Published on December 7, 2016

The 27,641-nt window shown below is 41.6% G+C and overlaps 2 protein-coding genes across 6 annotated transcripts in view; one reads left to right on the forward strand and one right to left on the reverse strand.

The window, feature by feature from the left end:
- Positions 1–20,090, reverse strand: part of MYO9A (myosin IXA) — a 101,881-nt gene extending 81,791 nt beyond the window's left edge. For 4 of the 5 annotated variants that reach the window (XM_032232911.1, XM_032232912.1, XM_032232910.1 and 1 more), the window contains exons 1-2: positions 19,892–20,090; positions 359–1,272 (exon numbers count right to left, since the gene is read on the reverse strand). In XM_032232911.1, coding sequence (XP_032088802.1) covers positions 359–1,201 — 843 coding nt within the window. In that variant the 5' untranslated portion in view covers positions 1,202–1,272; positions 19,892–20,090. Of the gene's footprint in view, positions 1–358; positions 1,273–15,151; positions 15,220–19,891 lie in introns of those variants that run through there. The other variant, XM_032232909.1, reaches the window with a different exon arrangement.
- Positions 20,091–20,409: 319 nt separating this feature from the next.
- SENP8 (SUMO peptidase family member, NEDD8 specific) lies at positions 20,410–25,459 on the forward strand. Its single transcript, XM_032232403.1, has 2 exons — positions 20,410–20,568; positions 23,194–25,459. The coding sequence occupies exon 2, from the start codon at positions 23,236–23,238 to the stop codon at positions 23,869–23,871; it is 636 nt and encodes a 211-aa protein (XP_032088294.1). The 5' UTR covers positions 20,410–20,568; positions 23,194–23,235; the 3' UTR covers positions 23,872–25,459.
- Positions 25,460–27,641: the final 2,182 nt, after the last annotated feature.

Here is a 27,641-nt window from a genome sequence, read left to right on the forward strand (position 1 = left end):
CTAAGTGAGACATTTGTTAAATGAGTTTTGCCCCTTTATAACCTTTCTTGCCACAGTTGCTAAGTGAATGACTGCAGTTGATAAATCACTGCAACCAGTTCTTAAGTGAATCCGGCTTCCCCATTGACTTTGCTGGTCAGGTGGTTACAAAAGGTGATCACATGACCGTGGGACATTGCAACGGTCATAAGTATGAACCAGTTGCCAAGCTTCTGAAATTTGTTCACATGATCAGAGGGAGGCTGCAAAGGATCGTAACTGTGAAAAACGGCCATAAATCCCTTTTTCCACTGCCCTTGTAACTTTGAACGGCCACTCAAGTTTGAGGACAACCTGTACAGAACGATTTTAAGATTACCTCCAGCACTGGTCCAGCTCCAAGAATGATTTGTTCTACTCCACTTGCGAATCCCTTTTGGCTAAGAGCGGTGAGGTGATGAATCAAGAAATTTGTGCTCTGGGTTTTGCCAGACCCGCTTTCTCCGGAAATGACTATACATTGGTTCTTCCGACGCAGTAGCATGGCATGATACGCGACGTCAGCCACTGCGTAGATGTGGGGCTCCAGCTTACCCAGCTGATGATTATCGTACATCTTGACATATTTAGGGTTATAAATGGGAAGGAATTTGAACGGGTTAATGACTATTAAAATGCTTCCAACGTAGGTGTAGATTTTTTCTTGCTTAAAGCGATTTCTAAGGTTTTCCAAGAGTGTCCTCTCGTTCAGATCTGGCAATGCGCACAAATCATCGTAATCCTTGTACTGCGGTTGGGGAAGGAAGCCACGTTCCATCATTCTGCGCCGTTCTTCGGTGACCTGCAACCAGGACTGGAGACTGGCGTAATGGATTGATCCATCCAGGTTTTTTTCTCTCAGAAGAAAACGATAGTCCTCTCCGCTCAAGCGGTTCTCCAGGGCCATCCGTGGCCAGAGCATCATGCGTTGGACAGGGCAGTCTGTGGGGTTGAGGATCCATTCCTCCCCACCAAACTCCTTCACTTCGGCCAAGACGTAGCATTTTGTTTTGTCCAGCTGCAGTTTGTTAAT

1. RESEARCH POSTER PRESENTATION DESIGN © 2011 www.PosterPresentations.com Disaster management Strategies in River basin Management - A case study of Indo Gangetic Basin §Should there be rivers in the land which drain off from the ground the stagnant water and the rain water, then the people will be healthy and bright. But if there be no rivers and the water that people drink be marshy, stagnant and fenny, the physique of the people must show protruding bellies and enlarged spleen.- Hippocrates §In India, the Indo-Gangetic basin extends from Punjab to Assam and the total basin area is 225.2 million ha & the net cropped area is 114 million ha. § The most intensively farmed zone in the country, wheat being the major crop in the western part and rice is grown in the eastern section. §Rapid change in land use, cropping and water use patterns, partly as responses to changing demographics and consumption patterns, and partly as responses to changing investment scenarios and economic growth. §Some of the largest cities are expanding to low lying areas which are preserved as wet lands and drainage channels acting as buffering zone for floods. §The river banks and drainage areas have some of the biggest and most polluting factories and plants which result in degradation of water quality as a lot of waste is dumped into the water and it affects population living downstream. §The most effective disaster management mitigation can come about by a multi-pronged river basin management strategy. § Major Problems- Flood, Drainage congestion, Erosion, Water quality degradation, Uneven distribution of rainfall. Introduction Objectives § Micro-irrigation-As means to save water in irrigated agriculture. § Water-Shed Management (Micro and Macro level)-It is important for the improvement and maintenance of good water quality. In the recent years the water quality standards have come under stress due to increasing population, depleting water resources, bad management practices. § Embankments- Provide a reasonable amount of protection against small and medium sized floods. Shifting of river courses checked. § Afforestation- 1) Minimize soil erosion 2) Decrease Soil sediments §Flood Plain Regulation- Regulation of land use in flood plains thus decreasing the chances of disaster. § Flood Proofing- 1) Raising of villages 2) Quick drainage facilities § Disaster preparedness and management- Pre, Present and Post §GAP for effective Water quality management. § Flood Insurance- yet to be implemented Methods §The Government of India launched the Integrated water-shed Management plan in 1980-81 for the Indo Gangetic Basin. §Lack of coordination among federal and provincial governments, research institutes, and national and international organizations; conventional farming and irrigation methods used by farmers; limited attention to reclamation and saline agricultural approaches; and lack of resources are identi?ed as some of the reasons for the low success rate. §Results of studies funded under GAP- Ø75 per cent of the pollution load was from untreated municipal sewage Ø88 per cent of the municipal sewage was from the 25 Class I towns on the main river. ØOnly a few of these cities had sewage treatment facilities (these were very inadequate and were often not functional) ØAll the industries accounted for only 25 per cent of the total pollution (in some areas, such as Calcutta and Kanpur, the industrial waste was very toxic and hard to treat). §Multiple uses of water are gaining importance in the IGB. It has been undertaken at experimental farms, watersheds and farmers field. Integrated Rice-fish system §In Indo Gangetic plains (IGP) simple seed priming technique soaking chickpea seeds in water and micronutrient solution for six hours and drying in shade could establish good chickpea crop in rice fallow areas and increase crop production and incomes by using residual soil moisture. This technology can be applied in 12 m ha rice fallows in India spread in MP, Orissa, Jharkhand, West Bengal and Chhattisgarh. §Bank erosion by the Ganges& its tributaries has become a matter of serious concern and erosion control works are very expensive. § Several capital towns situated on riverbanks have been provided protection against 100-years’ floods and are fully protected by embankments. § Adverse effects of Embankments:-Induced drainage congestion and water-logging behind the embankments and Enhanced flood problems in unprotected area between the embankments. § Under GAP A total of 261 sub-projects were sought for implementation in 25 Class I (population above 100,000) river front towns. § Importance was given to generating awareness through intensive publicity campaigns using the press and electronic media, audio visual approaches, leaflets and hoardings, as well as organising public programmes for spreading the message(for GAP). § To regulate flood-plain use, the land has been divided into three categories: Prohibitive river channel and floodway of design flood (100-years’ flood); Restrictive extent to which inundation is caused by design flood (50-years’ flood); and Warning extent to which the largest flood spreads (25-years’ flood). § Villages mainly raised in Uttar Pradesh, West Bengal and Haryana in the Gangetic basin. § Flood forecasting was brought into operation in 1969 by the Central Water Commission (CWC). Results Conclusion § Focus is on river basin management through disaster management methods. §Construction of dams though mitigate flood problem and facilitates irrigation is time consuming, expensive, involves community relocation, approval from neighboring countries and hampers aquatic and terrestrial bio-diversity. § Community participation is essential for proper implementation of large scale micro-irrigation, water shed management and in emergency scenarios. § Better administrative procedures and monitoring of flood protection works before flood season. §Mass Media should be active and efficient wire less network should be available during emergency . References Ghani M.U. (2002), Participatory strategy for flood mitigation In east and northeast India: Case study of the Ganges– Brahmaputra–Meghna basin, Murshidabad, West Bengal :Farakka Dam Project, Ministry of Water Resources, Govt of India, http://www.ssvk.org/koshi/analytical_articles Khan M.A.(2010), Enhancing water productivity through Multiple uses of water in Indo-Gangetic Basin :Multiple uses of water, ISDA 2010,Monpellier, France Mc Cully P. (1996), Silenced Rivers: The Ecology and Politics of Large Dams, Dams and Disease, Zed books, pp 86 Namara R. E., Nagar R. K., Upadhyay B., Economics, adoption determinants, and impacts of micro-irrigation technologies: empirical results from India, Water Productivity: Science And Practice , Springer, pp 283-297 Sharma Bharat R., Upali A Amarasinghe, Alok Sikka (2008) Indo- Gangetic River Basins: Summary Situation Analysis, http://cpwfbfp.pbworks.com Acknowledgements Rubel Saroha, NIDM § The different disaster management strategies § Their effect on River basin management. §Their role in the management of Indo-Gangetic river basin. National Institute of Disaster Management, New Delhi 110 002, India, Email-Ojhaalways@gmail.com, Ph-7838803661 Oishanee Ghosh*, Sreeja S. Nair and Anil K Gupta Please purchase PPT to Flash on http://www.verydoc.com to remove this watermark. Please purchase PPT to Flash on http://www.verydoc.com to remove this watermark.